Elsevier Progresses in Open-Access Deal Making | The Scientist Magazine®

“Last summer, dozens of academic institutions in Sweden let their Elsevier subscriptions lapse, forgoing permission to read new content in the scholarly publisher’s journals. Like other groups in Europe and the US, they were pushing for increased open access and contained costs—and had reached a deadlock in negotiations with the publisher. On Friday (November 22), the two sides announced that they had finally come to an agreement, establishing a so-called transformative deal that includes access to paywalled articles and open-accessing publishing into one fee….”

[Quoting] Wilhelm Widmark, the library director at Stockholm University and a member of the steering committee for the Bibsam consortium, which negotiates on behalf of more than 80 Swedish institutions. “I think Elsevier has become more flexible during the last couple of months.”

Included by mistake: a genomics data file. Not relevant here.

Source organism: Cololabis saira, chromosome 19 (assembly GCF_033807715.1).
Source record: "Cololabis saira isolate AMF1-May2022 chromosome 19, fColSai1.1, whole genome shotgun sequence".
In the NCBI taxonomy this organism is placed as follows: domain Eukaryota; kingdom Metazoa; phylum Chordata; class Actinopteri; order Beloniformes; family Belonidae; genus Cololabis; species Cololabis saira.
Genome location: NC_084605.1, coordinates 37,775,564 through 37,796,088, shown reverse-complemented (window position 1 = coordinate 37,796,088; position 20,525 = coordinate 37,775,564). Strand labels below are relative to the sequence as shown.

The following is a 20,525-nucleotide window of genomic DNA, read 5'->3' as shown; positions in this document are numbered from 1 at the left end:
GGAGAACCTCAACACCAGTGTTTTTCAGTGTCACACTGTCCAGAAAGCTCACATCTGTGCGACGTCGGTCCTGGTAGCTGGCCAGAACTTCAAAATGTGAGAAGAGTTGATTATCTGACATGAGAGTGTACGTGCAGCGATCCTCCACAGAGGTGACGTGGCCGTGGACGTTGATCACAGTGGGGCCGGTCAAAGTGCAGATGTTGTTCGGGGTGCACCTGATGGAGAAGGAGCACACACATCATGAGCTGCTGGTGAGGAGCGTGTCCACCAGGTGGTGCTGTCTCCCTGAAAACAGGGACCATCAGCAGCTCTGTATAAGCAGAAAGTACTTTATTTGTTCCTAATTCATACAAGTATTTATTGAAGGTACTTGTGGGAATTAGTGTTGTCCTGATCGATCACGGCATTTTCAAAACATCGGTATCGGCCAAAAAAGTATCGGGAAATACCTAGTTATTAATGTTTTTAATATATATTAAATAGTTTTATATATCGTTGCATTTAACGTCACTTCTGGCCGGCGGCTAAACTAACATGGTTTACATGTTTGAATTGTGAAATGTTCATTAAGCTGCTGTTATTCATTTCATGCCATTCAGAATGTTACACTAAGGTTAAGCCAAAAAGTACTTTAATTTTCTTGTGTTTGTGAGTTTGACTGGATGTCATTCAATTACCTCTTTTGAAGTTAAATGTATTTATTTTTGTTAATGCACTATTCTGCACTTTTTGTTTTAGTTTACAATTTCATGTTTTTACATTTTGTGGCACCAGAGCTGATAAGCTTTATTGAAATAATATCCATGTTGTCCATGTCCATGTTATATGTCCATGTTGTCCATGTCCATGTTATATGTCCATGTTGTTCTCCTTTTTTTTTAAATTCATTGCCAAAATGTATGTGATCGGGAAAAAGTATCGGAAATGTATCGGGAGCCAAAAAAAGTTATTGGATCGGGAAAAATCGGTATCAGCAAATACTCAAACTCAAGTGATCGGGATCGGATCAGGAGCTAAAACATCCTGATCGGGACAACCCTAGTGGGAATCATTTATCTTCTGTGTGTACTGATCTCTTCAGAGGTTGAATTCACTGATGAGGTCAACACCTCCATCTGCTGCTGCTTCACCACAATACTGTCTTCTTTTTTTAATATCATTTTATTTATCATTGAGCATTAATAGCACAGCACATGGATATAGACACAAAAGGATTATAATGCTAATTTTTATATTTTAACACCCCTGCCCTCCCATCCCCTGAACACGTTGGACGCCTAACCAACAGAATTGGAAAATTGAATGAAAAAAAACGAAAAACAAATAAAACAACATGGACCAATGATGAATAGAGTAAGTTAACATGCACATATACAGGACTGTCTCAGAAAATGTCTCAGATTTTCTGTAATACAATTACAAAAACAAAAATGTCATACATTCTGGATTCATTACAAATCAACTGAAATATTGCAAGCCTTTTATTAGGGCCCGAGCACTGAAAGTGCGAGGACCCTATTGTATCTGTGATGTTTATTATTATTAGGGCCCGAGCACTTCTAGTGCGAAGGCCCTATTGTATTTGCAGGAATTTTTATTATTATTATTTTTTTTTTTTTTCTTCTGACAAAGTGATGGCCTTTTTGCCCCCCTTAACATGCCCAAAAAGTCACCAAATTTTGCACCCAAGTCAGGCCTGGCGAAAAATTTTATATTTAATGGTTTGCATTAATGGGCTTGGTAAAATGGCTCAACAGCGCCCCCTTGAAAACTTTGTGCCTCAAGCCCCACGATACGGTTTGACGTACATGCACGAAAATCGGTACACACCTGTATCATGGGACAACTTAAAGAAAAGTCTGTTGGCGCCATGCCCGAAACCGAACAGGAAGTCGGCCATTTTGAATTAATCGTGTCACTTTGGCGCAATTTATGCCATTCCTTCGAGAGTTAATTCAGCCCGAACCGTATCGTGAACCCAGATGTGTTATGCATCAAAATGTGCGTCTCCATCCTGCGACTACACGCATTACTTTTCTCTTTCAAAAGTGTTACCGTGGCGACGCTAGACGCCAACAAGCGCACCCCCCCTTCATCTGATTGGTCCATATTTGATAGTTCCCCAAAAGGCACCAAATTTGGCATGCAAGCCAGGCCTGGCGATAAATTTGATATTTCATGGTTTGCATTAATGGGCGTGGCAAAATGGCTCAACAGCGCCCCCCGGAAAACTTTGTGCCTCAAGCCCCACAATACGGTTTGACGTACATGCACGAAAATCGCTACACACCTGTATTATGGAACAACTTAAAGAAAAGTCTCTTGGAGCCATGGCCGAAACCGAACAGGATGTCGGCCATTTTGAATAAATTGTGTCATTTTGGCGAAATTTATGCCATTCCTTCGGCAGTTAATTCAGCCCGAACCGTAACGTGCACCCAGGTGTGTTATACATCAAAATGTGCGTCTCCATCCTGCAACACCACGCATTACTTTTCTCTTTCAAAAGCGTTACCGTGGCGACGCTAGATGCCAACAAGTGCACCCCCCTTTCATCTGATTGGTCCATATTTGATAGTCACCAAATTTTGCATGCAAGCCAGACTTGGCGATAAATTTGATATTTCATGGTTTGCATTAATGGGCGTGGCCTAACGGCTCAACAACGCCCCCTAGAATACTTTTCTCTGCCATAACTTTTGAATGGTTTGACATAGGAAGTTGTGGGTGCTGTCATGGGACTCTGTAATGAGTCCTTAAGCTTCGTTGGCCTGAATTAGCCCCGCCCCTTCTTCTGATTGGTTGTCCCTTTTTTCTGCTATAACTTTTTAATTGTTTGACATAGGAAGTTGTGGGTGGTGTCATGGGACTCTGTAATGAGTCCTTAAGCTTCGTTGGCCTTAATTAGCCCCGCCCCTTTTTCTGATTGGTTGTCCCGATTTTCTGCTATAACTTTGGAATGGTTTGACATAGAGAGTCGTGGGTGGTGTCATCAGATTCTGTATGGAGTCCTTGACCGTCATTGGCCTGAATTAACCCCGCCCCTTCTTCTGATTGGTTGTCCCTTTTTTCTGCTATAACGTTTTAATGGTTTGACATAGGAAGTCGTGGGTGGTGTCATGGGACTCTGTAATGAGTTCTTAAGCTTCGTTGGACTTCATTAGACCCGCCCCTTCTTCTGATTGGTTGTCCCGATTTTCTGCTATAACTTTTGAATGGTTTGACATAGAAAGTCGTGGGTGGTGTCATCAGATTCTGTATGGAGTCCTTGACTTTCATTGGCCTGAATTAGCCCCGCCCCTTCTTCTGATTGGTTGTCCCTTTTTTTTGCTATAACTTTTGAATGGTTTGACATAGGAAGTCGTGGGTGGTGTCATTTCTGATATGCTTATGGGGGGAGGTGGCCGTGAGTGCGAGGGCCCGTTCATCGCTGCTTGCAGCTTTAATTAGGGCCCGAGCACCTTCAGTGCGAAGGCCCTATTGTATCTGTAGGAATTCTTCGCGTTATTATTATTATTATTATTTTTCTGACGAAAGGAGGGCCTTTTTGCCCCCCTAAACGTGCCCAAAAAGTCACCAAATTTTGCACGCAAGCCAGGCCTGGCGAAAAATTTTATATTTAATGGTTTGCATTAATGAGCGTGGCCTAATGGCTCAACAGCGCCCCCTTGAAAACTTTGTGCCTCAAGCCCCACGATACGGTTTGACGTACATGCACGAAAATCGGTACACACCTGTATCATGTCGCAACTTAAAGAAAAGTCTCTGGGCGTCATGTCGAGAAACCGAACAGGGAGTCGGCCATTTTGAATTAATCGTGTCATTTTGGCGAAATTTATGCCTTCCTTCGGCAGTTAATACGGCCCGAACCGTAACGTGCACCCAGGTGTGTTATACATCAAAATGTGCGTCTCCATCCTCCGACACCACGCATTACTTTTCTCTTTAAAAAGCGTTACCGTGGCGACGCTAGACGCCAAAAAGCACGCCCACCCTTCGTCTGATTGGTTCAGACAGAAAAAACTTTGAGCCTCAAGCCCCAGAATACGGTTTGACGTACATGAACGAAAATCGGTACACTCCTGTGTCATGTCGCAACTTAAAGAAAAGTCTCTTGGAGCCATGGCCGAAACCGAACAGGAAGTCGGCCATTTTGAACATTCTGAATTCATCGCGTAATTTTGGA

Just a day before the Swedish deal was made public, Elsevier and Carnegie Mellon University in Pennsylvania announced a similar deal. These are the latest of several agreements Elsevier has forged to pilot open-access elements since the beginning of 2019. Earlier this year, for example, Hungary and Norway—both countries that had cancelled their subscriptions with the publisher after stagnant negotiations—also announced new contracts with the publisher….

As Elsevier is successfully forging deals on both sides of the Atlantic, there are still two major academic groups missing from these announcements: the University of California (UC) system, which includes 10 campuses, and Project DEAL, which represents around 700 academic institutions in Germany….”

?New transformative agreement with Elsevier enables unlimited open access to Swedish research – Kungliga biblioteket – Sveriges nationalbibliotek – kb.se

“The Bibsam Consortium is signing a Read & Publish agreement with the scientific publisher Elsevier. This means that Swedish researchers will have access to the publisher’s 2000 journals once more. In addition, all Swedish research articles will be published open access….